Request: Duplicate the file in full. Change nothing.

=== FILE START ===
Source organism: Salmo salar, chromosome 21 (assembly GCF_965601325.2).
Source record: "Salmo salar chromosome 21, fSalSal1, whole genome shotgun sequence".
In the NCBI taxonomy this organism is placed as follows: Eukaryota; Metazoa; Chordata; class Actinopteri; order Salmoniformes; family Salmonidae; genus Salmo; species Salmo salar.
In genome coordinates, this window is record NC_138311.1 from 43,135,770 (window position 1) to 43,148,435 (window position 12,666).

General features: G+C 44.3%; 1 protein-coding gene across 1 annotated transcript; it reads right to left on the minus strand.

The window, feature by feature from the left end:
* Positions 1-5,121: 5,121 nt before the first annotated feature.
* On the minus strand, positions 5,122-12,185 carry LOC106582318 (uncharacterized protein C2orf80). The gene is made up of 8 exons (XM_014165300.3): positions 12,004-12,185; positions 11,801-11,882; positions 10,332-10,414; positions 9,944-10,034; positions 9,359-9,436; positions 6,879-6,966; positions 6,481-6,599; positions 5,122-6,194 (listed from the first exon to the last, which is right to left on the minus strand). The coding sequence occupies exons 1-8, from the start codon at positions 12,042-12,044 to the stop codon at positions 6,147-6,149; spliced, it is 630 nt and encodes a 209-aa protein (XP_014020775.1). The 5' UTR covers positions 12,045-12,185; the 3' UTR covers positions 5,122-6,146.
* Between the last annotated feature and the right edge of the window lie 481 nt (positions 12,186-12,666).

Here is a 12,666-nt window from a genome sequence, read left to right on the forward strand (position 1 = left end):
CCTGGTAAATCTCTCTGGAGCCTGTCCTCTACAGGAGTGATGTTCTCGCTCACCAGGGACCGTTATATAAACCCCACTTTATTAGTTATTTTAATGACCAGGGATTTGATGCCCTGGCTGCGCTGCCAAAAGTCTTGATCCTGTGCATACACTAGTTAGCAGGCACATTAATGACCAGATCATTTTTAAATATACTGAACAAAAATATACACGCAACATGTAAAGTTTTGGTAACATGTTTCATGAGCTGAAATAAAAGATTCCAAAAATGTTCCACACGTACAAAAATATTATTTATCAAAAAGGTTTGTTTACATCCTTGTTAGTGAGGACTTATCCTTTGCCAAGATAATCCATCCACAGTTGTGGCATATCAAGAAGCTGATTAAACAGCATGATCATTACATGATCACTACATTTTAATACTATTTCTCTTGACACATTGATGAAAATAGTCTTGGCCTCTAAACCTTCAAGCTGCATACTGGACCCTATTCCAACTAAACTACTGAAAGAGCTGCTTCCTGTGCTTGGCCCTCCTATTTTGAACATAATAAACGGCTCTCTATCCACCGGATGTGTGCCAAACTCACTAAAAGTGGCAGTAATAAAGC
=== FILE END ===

Source organism: Salmo salar, chromosome 21 (assembly GCF_965601325.2).
Source record: "Salmo salar chromosome 21, fSalSal1, whole genome shotgun sequence".
In the NCBI taxonomy this organism is placed as follows: Eukaryota; Metazoa; Chordata; class Actinopteri; order Salmoniformes; family Salmonidae; genus Salmo; species Salmo salar.
In genome coordinates, this window is record NC_138311.1 from 43,135,770 (window position 1) to 43,148,435 (window position 12,666).

General features: G+C 44.3%; 1 protein-coding gene across 1 annotated transcript; it reads right to left on the minus strand.

The window, feature by feature from the left end:
* Positions 1-5,121: 5,121 nt before the first annotated feature.
* On the minus strand, positions 5,122-12,185 carry LOC106582318 (uncharacterized protein C2orf80). The gene is made up of 8 exons (XM_014165300.3): positions 12,004-12,185; positions 11,801-11,882; positions 10,332-10,414; positions 9,944-10,034; positions 9,359-9,436; positions 6,879-6,966; positions 6,481-6,599; positions 5,122-6,194 (listed from the first exon to the last, which is right to left on the minus strand). The coding sequence occupies exons 1-8, from the start codon at positions 12,042-12,044 to the stop codon at positions 6,147-6,149; spliced, it is 630 nt and encodes a 209-aa protein (XP_014020775.1). The 5' UTR covers positions 12,045-12,185; the 3' UTR covers positions 5,122-6,146.
* Between the last annotated feature and the right edge of the window lie 481 nt (positions 12,186-12,666).

Here is a 12,666-nt window from a genome sequence, read left to right on the forward strand (position 1 = left end):
CCTGGTAAATCTCTCTGGAGCCTGTCCTCTACAGGAGTGATGTTCTCGCTCACCAGGGACCGTTATATAAACCCCACTTTATTAGTTATTTTAATGACCAGGGATTTGATGCCCTGGCTGCGCTGCCAAAAGTCTTGATCCTGTGCATACACTAGTTAGCAGGCACATTAATGACCAGATCATTTTTAAATATACTGAACAAAAATATACACGCAACATGTAAAGTTTTGGTAACATGTTTCATGAGCTGAAATAAAAGATTCCAAAAATGTTCCACACGTACAAAAATATTATTTATCAAAAAGGTTTGTTTACATCCTTGTTAGTGAGGACTTATCCTTTGCCAAGATAATCCATCCACAGTTGTGGCATATCAAGAAGCTGATTAAACAGCATGATCATTACATGATCACTACATTTTAATACTATTTCTCTTGACACATTGATGAAAATAGTCTTGGCCTCTAAACCTTCAAGCTGCATACTGGACCCTATTCCAACTAAACTACTGAAAGAGCTGCTTCCTGTGCTTGGCCCTCCTATTTTGAACATAATAAACGGCTCTCTATCCACCGGATGTGTGCCAAACTCACTAAAAGTGGCAGTAATAAAGC